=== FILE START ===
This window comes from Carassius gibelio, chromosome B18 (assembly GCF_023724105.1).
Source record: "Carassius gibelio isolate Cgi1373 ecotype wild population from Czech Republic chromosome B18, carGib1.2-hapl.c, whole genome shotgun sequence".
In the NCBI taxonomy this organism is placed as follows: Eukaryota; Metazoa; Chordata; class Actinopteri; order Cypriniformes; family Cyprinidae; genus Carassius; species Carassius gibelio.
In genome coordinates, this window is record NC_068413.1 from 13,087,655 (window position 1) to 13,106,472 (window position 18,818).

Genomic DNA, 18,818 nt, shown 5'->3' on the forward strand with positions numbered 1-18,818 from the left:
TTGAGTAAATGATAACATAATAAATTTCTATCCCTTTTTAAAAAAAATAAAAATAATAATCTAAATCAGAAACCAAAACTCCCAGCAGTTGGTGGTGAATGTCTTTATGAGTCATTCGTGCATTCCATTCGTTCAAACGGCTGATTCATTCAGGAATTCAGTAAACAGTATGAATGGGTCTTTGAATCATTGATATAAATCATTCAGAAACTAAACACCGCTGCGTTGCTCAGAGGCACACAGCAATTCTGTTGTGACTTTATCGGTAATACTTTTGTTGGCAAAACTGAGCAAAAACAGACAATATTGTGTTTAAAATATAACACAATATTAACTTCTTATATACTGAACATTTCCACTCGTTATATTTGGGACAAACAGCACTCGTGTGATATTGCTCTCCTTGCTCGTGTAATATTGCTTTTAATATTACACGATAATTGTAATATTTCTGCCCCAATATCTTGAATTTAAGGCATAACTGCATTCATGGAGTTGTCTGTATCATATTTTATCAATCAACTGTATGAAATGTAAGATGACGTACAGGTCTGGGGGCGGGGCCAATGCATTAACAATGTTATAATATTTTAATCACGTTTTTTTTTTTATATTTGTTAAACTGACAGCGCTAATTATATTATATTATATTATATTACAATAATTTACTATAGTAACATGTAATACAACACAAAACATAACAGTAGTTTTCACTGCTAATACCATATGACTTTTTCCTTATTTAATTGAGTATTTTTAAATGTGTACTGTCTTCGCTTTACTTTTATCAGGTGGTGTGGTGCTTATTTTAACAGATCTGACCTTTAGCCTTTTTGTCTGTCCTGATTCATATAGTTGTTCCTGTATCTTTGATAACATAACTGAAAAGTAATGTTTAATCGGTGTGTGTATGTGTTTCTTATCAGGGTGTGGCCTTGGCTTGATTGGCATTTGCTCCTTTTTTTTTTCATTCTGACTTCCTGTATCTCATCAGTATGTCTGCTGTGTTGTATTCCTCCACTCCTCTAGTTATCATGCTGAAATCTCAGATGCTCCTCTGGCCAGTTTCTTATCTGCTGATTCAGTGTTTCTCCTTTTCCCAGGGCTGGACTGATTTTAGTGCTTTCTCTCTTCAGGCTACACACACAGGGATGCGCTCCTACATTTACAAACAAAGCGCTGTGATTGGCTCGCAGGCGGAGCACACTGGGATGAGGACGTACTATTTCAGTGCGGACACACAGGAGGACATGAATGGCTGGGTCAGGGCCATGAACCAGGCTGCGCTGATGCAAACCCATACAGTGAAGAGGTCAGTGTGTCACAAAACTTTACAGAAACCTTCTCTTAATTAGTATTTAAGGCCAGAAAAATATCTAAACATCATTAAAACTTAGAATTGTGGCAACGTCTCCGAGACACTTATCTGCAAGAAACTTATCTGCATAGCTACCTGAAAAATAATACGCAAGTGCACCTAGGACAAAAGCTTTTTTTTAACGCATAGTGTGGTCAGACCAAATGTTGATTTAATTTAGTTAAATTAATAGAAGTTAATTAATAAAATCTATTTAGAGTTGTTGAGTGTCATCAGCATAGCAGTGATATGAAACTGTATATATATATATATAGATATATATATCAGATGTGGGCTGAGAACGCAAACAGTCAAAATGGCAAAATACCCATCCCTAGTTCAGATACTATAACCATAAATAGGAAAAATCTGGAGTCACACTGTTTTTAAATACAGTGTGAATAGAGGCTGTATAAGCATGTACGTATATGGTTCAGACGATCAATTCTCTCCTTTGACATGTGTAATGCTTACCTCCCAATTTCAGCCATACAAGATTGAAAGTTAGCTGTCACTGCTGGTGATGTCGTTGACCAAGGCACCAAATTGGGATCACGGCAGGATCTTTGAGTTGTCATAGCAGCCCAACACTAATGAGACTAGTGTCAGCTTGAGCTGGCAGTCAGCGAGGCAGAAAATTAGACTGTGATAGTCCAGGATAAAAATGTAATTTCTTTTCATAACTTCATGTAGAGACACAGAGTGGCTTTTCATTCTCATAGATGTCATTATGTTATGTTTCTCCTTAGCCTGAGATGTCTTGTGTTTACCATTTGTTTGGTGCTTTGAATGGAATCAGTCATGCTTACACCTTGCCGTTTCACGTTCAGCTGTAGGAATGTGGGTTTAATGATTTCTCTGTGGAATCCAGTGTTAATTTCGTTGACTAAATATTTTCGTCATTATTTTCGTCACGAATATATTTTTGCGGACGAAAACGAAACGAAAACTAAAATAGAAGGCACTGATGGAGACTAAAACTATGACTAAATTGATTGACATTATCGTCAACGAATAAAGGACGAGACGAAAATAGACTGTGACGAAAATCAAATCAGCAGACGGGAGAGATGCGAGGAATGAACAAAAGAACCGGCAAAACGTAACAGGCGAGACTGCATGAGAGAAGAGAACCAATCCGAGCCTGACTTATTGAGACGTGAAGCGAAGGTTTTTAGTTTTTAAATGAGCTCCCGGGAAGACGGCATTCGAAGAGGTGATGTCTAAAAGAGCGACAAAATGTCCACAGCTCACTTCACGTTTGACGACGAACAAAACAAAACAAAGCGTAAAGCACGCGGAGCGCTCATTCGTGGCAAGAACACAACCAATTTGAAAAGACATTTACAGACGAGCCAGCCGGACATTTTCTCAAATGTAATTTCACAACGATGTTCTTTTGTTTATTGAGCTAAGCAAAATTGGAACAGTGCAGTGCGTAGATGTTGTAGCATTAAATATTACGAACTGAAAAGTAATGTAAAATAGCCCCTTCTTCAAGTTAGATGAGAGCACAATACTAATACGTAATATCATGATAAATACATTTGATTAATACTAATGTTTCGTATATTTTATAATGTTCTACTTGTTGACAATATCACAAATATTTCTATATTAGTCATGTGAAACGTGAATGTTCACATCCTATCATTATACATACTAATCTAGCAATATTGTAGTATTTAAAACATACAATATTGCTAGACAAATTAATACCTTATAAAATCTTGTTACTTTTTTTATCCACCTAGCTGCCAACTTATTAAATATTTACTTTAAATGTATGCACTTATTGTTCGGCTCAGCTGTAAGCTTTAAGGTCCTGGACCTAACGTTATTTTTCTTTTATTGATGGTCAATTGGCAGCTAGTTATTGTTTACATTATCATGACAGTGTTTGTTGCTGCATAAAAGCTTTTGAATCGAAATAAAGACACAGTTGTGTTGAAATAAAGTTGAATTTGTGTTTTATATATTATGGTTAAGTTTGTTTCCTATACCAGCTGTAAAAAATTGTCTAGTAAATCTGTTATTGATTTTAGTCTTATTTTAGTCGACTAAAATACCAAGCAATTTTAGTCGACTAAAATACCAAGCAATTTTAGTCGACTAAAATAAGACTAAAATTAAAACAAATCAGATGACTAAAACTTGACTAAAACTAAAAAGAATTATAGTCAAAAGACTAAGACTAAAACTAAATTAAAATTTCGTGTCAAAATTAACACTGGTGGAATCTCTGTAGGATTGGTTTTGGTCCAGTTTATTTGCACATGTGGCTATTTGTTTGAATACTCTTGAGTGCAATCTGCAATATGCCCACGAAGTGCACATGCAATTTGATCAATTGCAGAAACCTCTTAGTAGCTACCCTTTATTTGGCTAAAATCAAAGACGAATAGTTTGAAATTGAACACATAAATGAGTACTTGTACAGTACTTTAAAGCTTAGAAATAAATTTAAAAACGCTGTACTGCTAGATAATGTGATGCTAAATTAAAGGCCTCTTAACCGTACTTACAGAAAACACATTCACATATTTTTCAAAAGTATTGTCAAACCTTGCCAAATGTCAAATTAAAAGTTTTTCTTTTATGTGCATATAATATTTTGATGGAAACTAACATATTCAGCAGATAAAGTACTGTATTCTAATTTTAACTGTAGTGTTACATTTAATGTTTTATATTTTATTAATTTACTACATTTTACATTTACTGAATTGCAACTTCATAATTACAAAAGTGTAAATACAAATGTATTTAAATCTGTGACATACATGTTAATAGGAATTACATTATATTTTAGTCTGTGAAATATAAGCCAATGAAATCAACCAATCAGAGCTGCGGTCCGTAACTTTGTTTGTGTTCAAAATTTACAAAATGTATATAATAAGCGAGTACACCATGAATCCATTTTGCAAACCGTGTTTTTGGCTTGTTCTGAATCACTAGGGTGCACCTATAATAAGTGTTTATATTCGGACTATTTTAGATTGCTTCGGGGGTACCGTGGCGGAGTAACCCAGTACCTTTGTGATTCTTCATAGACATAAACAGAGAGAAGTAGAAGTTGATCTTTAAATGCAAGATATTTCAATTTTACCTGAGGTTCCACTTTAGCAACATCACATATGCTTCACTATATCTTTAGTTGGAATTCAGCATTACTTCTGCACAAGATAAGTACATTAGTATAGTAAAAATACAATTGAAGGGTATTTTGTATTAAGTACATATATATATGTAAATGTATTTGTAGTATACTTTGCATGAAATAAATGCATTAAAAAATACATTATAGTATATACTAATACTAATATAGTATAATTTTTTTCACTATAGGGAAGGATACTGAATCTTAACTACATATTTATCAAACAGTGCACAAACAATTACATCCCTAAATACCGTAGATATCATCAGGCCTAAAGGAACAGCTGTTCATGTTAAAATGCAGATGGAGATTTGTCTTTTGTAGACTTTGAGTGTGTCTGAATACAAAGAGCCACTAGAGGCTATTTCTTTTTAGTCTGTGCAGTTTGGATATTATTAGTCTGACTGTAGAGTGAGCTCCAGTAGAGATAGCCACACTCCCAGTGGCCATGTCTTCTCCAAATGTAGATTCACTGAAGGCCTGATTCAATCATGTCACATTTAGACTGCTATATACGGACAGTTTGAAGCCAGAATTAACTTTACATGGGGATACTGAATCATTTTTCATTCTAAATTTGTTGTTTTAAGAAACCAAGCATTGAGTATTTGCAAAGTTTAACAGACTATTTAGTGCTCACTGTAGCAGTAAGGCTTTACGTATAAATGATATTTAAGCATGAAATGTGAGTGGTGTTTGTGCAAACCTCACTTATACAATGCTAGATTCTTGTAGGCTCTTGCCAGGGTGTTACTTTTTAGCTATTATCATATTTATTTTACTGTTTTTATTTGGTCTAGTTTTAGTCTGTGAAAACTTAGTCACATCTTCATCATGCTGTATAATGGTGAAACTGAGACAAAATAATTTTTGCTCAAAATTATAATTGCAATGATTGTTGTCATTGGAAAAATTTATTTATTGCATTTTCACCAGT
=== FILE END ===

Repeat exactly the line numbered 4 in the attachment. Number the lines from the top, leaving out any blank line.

In genome coordinates, this window is record NC_068413.1 from 13,087,655 (window position 1) to 13,106,472 (window position 18,818).